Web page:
Contact the National Exchange Club. Their project of prevention of child abuse began in 1979. They will be able to connect you with local family centers that can teach you the signs and symptoms. Tennessee’s Exchange Club Family Center’s contact is: http://www.familycentertn.org/.

2. Find Stewards of Children training in your area or take it online: http://www.d2l.org/site/c.4dICIJOkGcISE/b.6035035/k.8258/Prevent_Child_Sexual_Abuse.htm#.VWU9EM9Viko. This is national program through an organization called Darkness to Light. You could also consider hosting a Stewards of Children workshop in your area. Take a minute and review their website. I’ve copied their “About Us” below:

We Believe Overcoming child sexual abuse requires us to change the rules, systems, and structures surrounding children so that the potential of every child can be realized.When prevention is a priority, only then can we eliminate child sexual abuse.

Our Commitment We will equip adults and organizations with the knowledge and skill needed to effectively protect children from sexual abuse TODAY. We will empower people to act in the best interest of children.

What We Do We challenge the notion of child sexual abuse as a societal taboo by encouraging communities to talk about risk, prevention, and child protection.We address the urgent need for education that protects children and provides a catalyst for broader societal change.We enable youth serving professionals, child advocates, parents, and communities to apply knowledge and skill to child protection, allowing them to become a dynamic force.When people have the knowledge and skill to stand up for children…and when they are empowered to overcome the fear, denial, stigma, and obstacles around standing up for children, they WILL choose the child.

3. Familiarize yourself with the Adverse Childhood Experiences (ACE) Study. This research was gathered to assess associations between child maltreatment and health and well-being in later life. Review the information on children and toxic stress:  http://www.cdc.gov/violenceprevention/acestudy/. You can also check out this fantastic TED talk by Nadine Burke Harris on the ACE study: https://www.ted.com/talks/nadine_burke_harris_how_childhood_trauma_affects_health_across_a_lifetime.

4. Know the child abuse reporting law in your state and report suspected child abuse. The following is the law for the TN area:  Tennessee law requires all persons must report suspected cases of child abuse or neglect. To report child abuse in Tennessee, call the Department of Children’s Services’ Central Intake at 1-877-237-0004.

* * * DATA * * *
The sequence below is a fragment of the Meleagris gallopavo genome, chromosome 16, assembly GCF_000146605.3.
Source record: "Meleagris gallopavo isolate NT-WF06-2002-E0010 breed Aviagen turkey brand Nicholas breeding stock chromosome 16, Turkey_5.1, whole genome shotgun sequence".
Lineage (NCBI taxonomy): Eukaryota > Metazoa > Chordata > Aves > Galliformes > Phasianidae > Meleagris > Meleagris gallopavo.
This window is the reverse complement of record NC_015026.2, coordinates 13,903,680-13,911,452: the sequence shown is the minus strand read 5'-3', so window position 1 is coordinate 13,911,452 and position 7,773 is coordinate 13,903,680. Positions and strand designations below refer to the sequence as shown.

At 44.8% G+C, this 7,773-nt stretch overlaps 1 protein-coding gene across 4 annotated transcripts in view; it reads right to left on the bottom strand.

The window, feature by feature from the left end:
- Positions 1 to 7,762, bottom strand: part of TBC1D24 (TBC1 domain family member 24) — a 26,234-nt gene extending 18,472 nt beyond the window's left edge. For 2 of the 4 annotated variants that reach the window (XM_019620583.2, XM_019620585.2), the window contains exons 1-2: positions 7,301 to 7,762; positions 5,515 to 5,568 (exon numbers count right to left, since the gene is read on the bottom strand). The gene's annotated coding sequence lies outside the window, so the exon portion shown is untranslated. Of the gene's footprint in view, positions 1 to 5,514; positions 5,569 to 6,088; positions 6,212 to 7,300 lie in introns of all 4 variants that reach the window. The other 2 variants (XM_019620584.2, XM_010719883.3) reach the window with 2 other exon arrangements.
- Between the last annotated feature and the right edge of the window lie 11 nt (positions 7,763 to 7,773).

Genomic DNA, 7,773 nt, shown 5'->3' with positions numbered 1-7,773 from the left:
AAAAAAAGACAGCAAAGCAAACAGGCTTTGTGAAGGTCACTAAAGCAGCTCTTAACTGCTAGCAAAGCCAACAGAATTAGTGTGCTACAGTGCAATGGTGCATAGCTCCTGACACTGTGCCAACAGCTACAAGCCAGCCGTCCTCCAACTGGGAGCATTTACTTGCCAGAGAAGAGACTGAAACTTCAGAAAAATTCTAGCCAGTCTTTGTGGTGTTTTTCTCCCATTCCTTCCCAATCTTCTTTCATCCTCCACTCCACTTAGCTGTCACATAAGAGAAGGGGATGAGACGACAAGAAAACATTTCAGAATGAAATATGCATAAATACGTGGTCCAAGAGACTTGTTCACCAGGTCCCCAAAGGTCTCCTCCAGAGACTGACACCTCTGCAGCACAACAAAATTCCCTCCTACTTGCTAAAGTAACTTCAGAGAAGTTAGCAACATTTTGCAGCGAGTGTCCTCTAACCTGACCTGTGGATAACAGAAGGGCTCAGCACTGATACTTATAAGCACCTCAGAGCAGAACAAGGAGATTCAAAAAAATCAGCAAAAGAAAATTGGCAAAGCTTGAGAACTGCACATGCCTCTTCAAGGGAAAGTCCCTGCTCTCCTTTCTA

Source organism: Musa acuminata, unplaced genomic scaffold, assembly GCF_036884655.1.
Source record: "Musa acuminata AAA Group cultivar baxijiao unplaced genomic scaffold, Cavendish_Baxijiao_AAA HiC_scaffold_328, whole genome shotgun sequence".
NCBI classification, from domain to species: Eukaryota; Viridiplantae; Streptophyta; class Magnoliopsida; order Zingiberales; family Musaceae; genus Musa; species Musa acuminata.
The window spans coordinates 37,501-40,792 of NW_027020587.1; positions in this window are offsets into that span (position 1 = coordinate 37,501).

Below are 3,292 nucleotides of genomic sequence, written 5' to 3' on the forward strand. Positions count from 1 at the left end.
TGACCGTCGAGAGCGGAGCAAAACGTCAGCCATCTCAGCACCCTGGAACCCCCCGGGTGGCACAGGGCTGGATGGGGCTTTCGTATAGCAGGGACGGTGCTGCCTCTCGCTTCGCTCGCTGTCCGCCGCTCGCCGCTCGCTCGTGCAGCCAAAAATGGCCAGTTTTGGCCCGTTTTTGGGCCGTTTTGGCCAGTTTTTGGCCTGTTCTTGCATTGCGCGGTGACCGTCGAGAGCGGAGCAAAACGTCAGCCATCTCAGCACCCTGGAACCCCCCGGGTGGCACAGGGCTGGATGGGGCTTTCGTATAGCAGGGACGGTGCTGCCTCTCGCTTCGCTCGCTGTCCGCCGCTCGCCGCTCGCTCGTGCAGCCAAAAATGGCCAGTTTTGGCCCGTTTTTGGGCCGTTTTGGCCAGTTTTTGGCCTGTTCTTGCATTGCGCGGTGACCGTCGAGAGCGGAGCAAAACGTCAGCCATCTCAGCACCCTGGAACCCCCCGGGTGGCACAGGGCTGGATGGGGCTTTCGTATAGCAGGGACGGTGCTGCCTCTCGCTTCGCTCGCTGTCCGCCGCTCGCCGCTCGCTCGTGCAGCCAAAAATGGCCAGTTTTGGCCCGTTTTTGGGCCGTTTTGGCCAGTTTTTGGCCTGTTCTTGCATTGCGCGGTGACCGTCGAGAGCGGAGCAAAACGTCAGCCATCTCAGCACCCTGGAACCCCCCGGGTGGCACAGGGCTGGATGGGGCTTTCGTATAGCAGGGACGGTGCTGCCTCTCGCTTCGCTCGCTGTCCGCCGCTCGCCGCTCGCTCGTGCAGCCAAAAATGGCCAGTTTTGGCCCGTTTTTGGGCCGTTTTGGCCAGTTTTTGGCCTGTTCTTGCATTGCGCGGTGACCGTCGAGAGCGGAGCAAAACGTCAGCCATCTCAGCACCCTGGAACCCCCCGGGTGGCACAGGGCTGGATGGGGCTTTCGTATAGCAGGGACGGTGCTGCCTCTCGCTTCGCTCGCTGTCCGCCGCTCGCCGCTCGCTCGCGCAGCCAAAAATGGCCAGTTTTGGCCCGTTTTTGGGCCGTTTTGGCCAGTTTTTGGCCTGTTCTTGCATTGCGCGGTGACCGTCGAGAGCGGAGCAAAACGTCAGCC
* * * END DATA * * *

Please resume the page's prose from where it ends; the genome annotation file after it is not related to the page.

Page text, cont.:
5. Be a good neighbor. I love the verse form the bible, “love your neighbor as yourself.” Recently I heard a preacher ask, “who is your neighbor?” He answered, “Anyone that crosses your path.” Read more in Luke 10:29-37. It’s a beautiful story. Childhood is a special and unique time. Let’s do everything we can to be a good neighbor to the children that cross our path.

When prevention is a priority, only then can we eliminate child sexual abuse.”(Darkness to Light)

Let’s Talk!

Posted: May 14, 2015 in Uncategorized
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I am thankful that God’s grace is extended to bigotry and hypocrisy because over the years I’ve been a friend to both. The human experience is not stagnant; it is influenced by our experiences, knowledge, and by a Creator that relentlessly pursues us through all the great times but particularly in our blind spots and valleys. I’m on that journey. My hope is that you will read this blog through the lens of mercy. I share my thoughts, not to spark additional diversity to controversial subjects, but to find a place of connection beyond my own experience. I don’t see the point of writing if it doesn’t bring engagement to hearts and minds—a shared human experience—one that connects my dot to yours. I am committed to sharing my thoughts without pointing the shameful finger of blame to another person or group. Although I may believe that there are things that should shift in our society, culture, religious settings, etc., at the end of the day the change I want to see must start with me. I can’t wait to get started and hear your thoughts!!

Stayed tuned for upcoming post: Confessions of a Good Girl